Background: The prevalence of thyroid cancer has increased, particularly in nodules smaller than 10 mm, probably due to the growing use of routine thyroid ultrasound. There is controversy about the biological behavior of microcarcinomas and the relevance of their early detection. Aim: To characterize the clinical presentation of thyroid cancer over 20 years in an University medical center and to evaluate the differences between macro and microcarcinomas. Patients and Methods: We reviewed 1547 surgical biopsy records of thyroid cancer in our institution obtained between 1991 and 2010. Results: We observed a sustained increase in the rate of thyroidectomies for thyroid cancer (per 1000 surgical procedures) in the study period. Papillary, follicular, mixed, medullary and anaplastic carcinomas were observed in 95, 3, 2, 0.5 and 0.1% of biopsies, respectively. The incidence of tumors of less than 10 mm (microcarcinoma) also increased. Those findings were associated with a significant decrease in tumor aggressiveness, determined by a low frequency of surgical margin involvement of thyroid capsule, perithyroid tissue invasion, vascular permeation and lymph node metastases. Conclusions: The increased prevalence of thyroid cancer, especially of microcarcinomas, may reflect the greater use of diagnostic ultrasound or represent a real change in the biological behavior of this disease and our data suggest that further studies are needed to know the impact of early treatment in the outcome of those patients because of the real less histologyc agressiveness of microcarcinomas.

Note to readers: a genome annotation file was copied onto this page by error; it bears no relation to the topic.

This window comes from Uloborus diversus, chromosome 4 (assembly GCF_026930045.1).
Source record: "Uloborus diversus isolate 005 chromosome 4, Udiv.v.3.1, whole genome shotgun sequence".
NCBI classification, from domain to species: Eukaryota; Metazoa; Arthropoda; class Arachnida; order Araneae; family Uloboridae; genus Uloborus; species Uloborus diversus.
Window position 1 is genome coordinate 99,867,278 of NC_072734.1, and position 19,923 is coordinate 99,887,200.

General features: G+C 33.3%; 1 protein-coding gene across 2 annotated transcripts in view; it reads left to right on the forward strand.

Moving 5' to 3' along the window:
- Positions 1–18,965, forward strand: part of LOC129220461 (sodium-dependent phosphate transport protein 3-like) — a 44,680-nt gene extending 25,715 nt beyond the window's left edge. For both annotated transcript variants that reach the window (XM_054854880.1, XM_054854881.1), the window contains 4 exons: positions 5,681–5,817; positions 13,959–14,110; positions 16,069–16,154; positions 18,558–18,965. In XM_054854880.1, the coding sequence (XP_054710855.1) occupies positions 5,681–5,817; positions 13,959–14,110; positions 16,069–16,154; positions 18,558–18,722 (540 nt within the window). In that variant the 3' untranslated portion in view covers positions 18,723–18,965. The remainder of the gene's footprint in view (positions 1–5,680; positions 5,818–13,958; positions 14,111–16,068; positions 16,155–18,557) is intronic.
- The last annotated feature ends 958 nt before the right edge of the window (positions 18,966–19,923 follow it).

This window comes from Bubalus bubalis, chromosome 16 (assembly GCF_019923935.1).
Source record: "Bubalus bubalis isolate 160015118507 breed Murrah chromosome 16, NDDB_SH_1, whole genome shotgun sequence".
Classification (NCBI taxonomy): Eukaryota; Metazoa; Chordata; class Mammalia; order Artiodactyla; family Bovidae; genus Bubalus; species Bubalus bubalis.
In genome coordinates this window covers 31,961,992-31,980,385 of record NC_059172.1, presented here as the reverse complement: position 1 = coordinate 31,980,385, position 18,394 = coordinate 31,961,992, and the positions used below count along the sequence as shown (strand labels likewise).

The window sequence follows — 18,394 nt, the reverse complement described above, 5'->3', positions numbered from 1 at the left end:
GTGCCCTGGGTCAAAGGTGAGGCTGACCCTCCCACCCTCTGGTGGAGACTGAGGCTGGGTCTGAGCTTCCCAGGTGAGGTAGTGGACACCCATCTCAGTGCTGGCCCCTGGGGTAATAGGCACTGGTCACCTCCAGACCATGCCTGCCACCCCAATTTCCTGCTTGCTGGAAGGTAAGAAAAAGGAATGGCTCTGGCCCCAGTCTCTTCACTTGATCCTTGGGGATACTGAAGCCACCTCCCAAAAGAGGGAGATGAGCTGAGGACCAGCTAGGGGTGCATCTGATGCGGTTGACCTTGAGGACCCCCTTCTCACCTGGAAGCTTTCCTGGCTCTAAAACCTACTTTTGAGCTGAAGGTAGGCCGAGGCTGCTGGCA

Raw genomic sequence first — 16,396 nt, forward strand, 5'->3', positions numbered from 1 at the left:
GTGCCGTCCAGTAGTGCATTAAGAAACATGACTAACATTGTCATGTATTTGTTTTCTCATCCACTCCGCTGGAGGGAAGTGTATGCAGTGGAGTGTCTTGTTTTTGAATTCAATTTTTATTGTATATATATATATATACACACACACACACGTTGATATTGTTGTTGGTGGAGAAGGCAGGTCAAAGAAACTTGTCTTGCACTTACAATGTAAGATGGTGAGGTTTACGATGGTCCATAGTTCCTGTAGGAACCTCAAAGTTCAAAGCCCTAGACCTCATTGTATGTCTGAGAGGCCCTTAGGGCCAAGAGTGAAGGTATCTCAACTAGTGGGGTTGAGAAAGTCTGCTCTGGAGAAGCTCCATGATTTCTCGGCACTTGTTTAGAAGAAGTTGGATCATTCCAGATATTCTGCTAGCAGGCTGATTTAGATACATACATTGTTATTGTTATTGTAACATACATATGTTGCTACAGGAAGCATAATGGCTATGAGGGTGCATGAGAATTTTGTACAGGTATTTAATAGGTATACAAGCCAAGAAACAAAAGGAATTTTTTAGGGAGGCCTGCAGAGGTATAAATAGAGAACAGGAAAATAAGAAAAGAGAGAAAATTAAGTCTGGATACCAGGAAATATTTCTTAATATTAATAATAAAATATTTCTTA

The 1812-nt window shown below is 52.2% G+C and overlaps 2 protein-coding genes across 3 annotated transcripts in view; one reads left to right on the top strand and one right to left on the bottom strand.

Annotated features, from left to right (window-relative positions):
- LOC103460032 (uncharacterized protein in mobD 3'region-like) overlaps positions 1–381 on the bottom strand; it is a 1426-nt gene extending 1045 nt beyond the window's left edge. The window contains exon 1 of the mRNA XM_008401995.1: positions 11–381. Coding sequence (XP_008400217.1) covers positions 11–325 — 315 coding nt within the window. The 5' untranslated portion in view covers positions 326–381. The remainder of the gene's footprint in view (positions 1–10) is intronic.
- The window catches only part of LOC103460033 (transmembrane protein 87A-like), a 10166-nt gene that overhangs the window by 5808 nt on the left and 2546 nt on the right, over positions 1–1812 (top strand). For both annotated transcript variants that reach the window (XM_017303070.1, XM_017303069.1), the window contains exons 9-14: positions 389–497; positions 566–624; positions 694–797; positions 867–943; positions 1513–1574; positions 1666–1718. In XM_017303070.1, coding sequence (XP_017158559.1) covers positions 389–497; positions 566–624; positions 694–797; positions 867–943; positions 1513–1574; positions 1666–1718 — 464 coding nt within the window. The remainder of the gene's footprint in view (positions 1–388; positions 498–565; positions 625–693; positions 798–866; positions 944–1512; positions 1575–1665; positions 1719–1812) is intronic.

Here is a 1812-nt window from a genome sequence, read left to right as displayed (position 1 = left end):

|Translated title of the contribution||From macro to micro thyroid carcinoma: Records of a clinical hospital from 1991 to 2010|
|Number of pages||7|
|Journal||Revista Medica de Chile|
|State||Published - Apr 2013|